The "Workplace Safety and Insurance Board" (WSIB), formerly the Workers Compensation Board (WCB), provides income replacement and other compensation to employees who suffer from work-related injury or disease, and who additionally suffer loss of earnings caused thereby. If a termination occurs in the context of allegations of work-related injury or disease for which WSIB eligibility has been established, wrongful dismissal damages applicable to periods of WSIB coverage may trigger repayment of any wage-replacement WSIB benefits under the reasoning that there was - retroactively - no 'loss of earnings'.

Again, such amounts are not deducted from the court award. They are overpayments owing back to WSIB after the court award is received.

. STD/LTD Benefits

Where a contractual right to short-term or long-term disability (STD/LTD) payments has been successfully exercised such that STD/LTD payments were received for the same periods as later wrongful dismissal damages, the STD/LTD payments for those times will almost always have to be repaid.

If a termination occurs in context of the sickness or injury for which STD/LTD disability insurance eligibility is claimed, wrongful dismissal damages applicable to periods of such coverage may trigger repayment of any wage-replacement STD/LTD benefits.

. Human Rights Code (HRC) Awards

The broad remedial range of the Human Rights Tribunal of Ontario is cited in s.5(a)above [OHRC s.45.2], and could easily encompass the ordering of payment of wage replacement damages. However, while a parallel wrongful dismissal action for the same damages is not outright barred in law, it may run into the defendant employer's argument that dual proceedings seeking the same remedy constitute an "abuse of process". As such, dual collection of such damages is unlikely and potential re-payment situations would be highly unusual.

The tactical issues involved in such situations are discussed at further length above in s.5(a): "Multiple Forums and Abuse of Process". Note specially the discussion of the Tranchemontagne case on the ability to argue both common law and discrimination issues into the same forum.

(d) Just Cause

. Overview

As stressed throughout this chapter, the primary termination "right" of an employee is to receive reasonable prior notice of their termination [see s.2, above]. "Just cause" is the main exception to this employee right.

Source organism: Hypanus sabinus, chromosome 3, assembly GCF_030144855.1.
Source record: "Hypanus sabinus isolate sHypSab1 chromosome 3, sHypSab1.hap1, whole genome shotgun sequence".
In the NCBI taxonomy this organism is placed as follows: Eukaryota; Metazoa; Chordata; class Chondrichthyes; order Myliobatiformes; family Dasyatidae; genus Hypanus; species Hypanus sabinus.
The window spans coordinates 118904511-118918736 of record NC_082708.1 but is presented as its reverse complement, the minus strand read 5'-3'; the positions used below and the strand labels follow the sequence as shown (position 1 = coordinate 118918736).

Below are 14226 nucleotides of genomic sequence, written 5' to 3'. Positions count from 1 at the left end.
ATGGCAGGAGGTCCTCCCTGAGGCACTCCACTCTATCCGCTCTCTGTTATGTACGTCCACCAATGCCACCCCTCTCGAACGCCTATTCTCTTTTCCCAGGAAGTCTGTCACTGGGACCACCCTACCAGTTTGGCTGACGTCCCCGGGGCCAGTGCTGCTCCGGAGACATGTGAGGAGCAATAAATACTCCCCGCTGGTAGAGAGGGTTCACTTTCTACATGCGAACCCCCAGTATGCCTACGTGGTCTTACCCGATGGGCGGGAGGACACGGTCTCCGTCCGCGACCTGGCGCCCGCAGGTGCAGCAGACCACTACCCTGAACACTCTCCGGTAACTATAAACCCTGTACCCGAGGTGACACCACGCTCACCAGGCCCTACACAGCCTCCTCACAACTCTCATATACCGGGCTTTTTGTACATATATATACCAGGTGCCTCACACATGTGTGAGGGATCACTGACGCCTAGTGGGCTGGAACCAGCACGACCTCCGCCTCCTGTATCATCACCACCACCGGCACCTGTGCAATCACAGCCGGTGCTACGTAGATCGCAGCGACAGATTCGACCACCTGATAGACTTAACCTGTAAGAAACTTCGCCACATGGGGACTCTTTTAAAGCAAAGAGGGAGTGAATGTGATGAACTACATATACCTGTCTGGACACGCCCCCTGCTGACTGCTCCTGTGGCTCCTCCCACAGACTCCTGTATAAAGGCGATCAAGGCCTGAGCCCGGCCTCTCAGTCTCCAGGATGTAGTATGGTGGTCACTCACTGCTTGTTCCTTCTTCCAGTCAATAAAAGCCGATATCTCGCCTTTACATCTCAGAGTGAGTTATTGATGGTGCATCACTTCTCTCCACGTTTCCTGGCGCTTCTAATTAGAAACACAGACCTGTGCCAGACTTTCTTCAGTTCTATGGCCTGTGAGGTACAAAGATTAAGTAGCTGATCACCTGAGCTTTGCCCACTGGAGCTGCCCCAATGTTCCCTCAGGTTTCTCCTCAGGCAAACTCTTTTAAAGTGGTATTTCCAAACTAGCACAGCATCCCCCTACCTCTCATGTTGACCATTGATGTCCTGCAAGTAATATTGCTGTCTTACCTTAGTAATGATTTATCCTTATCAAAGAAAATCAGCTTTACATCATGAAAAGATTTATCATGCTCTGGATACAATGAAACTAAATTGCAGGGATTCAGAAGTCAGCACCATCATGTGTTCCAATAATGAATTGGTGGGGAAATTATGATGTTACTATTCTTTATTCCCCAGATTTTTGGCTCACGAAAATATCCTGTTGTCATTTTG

If "just cause" exists in an employment relationship, the employer is legally justified in terminating the employee without prior notice. A wrongful dismissal lawsuit is all about the employee disputing that position, and seeking "damages" measured by pay for the time period that notice should have been given.

Employment law textbooks are often comprised of lists of case law summaries itemizing wrongful dismissal cases by: nature and length of employment, judicial fact-findings on the misconduct allegations, and "just cause" conclusions (or alternatively, notice periods awarded). There has even been a "wrongful dismissal database" in Ontario making such extensive summaries available on-line for use in similar-fact litigation cases.

Firstly out of a desire to avoid repeating that (very) laborious task, and secondly out of the view that the judicial determination of "just cause" is far more an art than a science, below I will focus on the "meta"-issues that are invariably considerations in a "just cause" dispute. These includes the topics of: condonement (waiver), prior warning and remedial efforts.
A Note on "Near Cause"
Readers may have heard of the expression "near cause", which bears some relationship to the present topic of "just cause". However, a employer's defence pleading of "near cause" is not so much an effort to avoid the employee's wrongful dismissal claim as to reduce it. The argument is that while the misconduct found as a fact does not support our termination entirely without notice, it does justify a reduced notice period (and thus reduced damages).

Employer efforts to advance this as a novel legal principle have met without success in Ontario courts: Ditchburn v Landis & Gyr Powers Ltd 34 OR (3d) 578 (Ont CA); Dowling v Halifax (City) [1998] 1 SCR 22.